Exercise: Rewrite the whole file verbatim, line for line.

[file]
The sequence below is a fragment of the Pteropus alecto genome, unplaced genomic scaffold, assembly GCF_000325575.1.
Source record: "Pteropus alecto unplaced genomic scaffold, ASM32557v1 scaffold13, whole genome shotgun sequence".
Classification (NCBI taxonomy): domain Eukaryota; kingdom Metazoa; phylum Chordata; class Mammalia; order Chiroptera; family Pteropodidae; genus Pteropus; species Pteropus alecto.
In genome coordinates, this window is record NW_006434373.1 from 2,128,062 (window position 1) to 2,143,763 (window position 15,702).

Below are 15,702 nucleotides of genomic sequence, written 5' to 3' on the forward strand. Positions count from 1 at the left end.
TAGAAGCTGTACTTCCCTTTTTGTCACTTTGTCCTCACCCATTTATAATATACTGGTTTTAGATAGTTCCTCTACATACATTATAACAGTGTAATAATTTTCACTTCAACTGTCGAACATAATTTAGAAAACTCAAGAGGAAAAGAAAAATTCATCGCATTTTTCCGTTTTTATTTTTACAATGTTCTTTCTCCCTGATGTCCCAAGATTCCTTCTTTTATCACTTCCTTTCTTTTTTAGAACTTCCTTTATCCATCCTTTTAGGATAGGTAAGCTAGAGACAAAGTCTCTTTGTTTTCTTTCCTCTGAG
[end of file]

The sequence below is a fragment of the Pteropus alecto genome, unplaced genomic scaffold, assembly GCF_000325575.1.
Source record: "Pteropus alecto unplaced genomic scaffold, ASM32557v1 scaffold13, whole genome shotgun sequence".
Classification (NCBI taxonomy): domain Eukaryota; kingdom Metazoa; phylum Chordata; class Mammalia; order Chiroptera; family Pteropodidae; genus Pteropus; species Pteropus alecto.
In genome coordinates, this window is record NW_006434373.1 from 2,128,062 (window position 1) to 2,143,763 (window position 15,702).

Below are 15,702 nucleotides of genomic sequence, written 5' to 3' on the forward strand. Positions count from 1 at the left end.
TAGAAGCTGTACTTCCCTTTTTGTCACTTTGTCCTCACCCATTTATAATATACTGGTTTTAGATAGTTCCTCTACATACATTATAACAGTGTAATAATTTTCACTTCAACTGTCGAACATAATTTAGAAAACTCAAGAGGAAAAGAAAAATTCATCGCATTTTTCCGTTTTTATTTTTACAATGTTCTTTCTCCCTGATGTCCCAAGATTCCTTCTTTTATCACTTCCTTTCTTTTTTAGAACTTCCTTTATCCATCCTTTTAGGATAGGTAAGCTAGAGACAAAGTCTCTTTGTTTTCTTTCCTCTGAG